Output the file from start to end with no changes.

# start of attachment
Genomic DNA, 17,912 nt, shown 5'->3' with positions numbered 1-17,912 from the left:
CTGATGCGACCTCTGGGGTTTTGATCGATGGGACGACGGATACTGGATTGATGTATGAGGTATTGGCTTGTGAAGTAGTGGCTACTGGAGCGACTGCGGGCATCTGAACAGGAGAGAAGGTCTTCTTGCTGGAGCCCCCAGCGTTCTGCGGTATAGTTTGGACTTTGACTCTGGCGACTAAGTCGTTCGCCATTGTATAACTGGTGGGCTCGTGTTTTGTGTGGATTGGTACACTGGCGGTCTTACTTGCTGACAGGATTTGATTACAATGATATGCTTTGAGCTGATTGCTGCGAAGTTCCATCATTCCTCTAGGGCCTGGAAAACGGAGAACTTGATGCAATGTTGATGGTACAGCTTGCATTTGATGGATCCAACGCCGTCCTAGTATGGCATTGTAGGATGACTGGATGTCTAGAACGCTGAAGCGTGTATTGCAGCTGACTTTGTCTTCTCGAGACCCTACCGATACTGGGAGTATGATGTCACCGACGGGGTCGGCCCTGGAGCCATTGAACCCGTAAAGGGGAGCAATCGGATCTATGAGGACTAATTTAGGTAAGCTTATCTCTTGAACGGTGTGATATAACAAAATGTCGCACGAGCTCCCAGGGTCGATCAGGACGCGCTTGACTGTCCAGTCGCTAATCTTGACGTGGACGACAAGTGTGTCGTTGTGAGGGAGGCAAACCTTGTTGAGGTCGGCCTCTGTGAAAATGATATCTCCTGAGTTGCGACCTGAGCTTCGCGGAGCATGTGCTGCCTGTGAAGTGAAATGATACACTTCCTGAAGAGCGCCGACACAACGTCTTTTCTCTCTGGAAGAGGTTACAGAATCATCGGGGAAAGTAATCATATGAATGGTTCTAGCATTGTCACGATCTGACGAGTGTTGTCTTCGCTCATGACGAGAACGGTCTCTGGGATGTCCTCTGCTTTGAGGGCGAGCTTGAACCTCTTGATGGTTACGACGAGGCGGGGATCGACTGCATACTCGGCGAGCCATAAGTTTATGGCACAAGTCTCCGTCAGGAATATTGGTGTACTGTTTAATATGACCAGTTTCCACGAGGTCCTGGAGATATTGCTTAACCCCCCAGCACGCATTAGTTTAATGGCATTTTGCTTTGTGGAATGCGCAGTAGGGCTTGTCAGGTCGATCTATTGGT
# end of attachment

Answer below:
Genomic DNA, 17,912 nt, shown 5'->3' with positions numbered 1-17,912 from the left:
CTGATGCGACCTCTGGGGTTTTGATCGATGGGACGACGGATACTGGATTGATGTATGAGGTATTGGCTTGTGAAGTAGTGGCTACTGGAGCGACTGCGGGCATCTGAACAGGAGAGAAGGTCTTCTTGCTGGAGCCCCCAGCGTTCTGCGGTATAGTTTGGACTTTGACTCTGGCGACTAAGTCGTTCGCCATTGTATAACTGGTGGGCTCGTGTTTTGTGTGGATTGGTACACTGGCGGTCTTACTTGCTGACAGGATTTGATTACAATGATATGCTTTGAGCTGATTGCTGCGAAGTTCCATCATTCCTCTAGGGCCTGGAAAACGGAGAACTTGATGCAATGTTGATGGTACAGCTTGCATTTGATGGATCCAACGCCGTCCTAGTATGGCATTGTAGGATGACTGGATGTCTAGAACGCTGAAGCGTGTATTGCAGCTGACTTTGTCTTCTCGAGACCCTACCGATACTGGGAGTATGATGTCACCGACGGGGTCGGCCCTGGAGCCATTGAACCCGTAAAGGGGAGCAATCGGATCTATGAGGACTAATTTAGGTAAGCTTATCTCTTGAACGGTGTGATATAACAAAATGTCGCACGAGCTCCCAGGGTCGATCAGGACGCGCTTGACTGTCCAGTCGCTAATCTTGACGTGGACGACAAGTGTGTCGTTGTGAGGGAGGCAAACCTTGTTGAGGTCGGCCTCTGTGAAAATGATATCTCCTGAGTTGCGACCTGAGCTTCGCGGAGCATGTGCTGCCTGTGAAGTGAAATGATACACTTCCTGAAGAGCGCCGACACAACGTCTTTTCTCTCTGGAAGAGGTTACAGAATCATCGGGGAAAGTAATCATATGAATGGTTCTAGCATTGTCACGATCTGACGAGTGTTGTCTTCGCTCATGACGAGAACGGTCTCTGGGATGTCCTCTGCTTTGAGGGCGAGCTTGAACCTCTTGATGGTTACGACGAGGCGGGGATCGACTGCATACTCGGCGAGCCATAAGTTTATGGCACAAGTCTCCGTCAGGAATATTGGTGTACTGTTTAATATGACCAGTTTCCACGAGGTCCTGGAGATATTGCTTAACCCCCCAGCACGCATTAGTTTAATGGCATTTTGCTTTGTGGAATGCGCAGTAGGGCTTGTCAGGTCGATCTATTGGT